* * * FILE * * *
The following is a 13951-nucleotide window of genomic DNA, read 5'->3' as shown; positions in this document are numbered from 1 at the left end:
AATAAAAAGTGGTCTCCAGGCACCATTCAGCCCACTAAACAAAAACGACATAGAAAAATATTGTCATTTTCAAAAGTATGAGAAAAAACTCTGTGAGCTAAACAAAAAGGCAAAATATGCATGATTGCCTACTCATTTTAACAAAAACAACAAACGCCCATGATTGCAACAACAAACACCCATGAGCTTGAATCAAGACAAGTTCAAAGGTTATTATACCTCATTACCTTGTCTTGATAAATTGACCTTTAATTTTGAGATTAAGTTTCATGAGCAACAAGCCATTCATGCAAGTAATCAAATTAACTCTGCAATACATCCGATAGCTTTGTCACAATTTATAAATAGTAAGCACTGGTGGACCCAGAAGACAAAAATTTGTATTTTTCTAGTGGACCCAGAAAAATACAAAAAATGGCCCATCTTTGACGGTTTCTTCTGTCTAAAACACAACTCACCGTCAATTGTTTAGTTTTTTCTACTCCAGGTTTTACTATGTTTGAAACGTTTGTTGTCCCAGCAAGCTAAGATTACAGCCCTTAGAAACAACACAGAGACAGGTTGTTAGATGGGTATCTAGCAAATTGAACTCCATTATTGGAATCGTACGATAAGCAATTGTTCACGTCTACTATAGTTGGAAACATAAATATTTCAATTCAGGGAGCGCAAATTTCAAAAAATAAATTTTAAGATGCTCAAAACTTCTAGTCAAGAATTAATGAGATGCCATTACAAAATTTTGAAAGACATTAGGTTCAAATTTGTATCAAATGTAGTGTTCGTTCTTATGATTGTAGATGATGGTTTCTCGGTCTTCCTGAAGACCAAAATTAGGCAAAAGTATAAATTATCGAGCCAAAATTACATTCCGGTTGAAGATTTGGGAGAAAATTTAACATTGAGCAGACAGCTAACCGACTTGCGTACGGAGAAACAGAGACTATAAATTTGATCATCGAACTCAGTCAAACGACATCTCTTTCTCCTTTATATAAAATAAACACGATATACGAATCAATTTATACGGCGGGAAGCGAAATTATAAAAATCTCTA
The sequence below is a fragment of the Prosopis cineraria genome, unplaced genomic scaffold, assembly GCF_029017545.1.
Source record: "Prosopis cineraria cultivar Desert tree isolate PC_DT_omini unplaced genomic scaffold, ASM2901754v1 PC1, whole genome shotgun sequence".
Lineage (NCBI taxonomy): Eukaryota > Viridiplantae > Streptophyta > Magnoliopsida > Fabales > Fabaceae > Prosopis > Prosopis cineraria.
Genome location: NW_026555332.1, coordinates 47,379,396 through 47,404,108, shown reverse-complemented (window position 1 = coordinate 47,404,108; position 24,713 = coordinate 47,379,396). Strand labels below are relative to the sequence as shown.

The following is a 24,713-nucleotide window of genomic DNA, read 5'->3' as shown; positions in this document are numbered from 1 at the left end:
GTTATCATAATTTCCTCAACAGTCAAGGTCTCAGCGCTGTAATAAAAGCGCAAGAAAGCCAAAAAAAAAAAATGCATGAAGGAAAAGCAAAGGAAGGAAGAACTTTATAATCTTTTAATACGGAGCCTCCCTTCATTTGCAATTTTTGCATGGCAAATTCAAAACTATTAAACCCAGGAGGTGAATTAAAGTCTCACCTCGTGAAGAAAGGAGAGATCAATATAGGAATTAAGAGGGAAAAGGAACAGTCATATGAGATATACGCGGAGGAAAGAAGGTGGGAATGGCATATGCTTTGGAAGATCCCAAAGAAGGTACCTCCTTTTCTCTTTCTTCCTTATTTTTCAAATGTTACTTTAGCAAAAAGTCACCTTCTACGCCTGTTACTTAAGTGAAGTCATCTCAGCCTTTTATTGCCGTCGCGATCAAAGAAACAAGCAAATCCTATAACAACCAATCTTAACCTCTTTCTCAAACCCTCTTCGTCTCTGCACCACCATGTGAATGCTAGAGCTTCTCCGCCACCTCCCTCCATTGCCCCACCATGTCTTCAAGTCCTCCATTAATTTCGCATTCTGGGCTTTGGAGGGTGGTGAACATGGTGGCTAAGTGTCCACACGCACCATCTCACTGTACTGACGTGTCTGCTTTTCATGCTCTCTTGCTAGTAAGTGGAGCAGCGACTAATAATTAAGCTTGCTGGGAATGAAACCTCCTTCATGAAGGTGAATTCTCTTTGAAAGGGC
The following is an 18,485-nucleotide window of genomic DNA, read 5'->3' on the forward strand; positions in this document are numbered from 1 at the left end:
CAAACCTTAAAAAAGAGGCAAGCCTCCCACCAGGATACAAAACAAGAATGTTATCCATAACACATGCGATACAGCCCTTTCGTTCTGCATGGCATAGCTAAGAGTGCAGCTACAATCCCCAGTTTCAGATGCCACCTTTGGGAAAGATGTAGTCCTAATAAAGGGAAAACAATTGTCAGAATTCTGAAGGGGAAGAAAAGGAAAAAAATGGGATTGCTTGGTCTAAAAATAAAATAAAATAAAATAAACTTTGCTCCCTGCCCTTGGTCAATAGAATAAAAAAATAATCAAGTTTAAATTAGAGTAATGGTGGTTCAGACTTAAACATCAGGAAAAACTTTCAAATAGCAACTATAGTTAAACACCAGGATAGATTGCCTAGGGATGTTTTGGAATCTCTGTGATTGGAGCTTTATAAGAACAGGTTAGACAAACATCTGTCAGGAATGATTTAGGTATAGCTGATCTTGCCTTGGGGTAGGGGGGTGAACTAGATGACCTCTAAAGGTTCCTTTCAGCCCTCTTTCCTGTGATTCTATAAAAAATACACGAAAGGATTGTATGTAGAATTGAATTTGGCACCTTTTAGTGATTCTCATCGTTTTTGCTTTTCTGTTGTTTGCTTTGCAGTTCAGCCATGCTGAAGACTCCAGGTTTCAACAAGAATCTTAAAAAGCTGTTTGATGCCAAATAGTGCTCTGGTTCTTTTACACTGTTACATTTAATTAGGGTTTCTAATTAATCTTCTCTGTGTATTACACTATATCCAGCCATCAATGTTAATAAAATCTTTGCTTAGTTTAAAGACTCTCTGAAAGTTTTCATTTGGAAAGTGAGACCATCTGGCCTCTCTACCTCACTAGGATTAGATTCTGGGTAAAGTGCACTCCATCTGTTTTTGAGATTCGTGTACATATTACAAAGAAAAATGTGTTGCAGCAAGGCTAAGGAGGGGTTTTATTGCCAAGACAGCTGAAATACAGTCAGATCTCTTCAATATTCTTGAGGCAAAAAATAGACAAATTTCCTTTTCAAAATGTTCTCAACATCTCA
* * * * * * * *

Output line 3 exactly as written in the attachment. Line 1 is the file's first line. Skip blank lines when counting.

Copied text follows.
The sequence below is a fragment of the Prosopis cineraria genome, unplaced genomic scaffold, assembly GCF_029017545.1.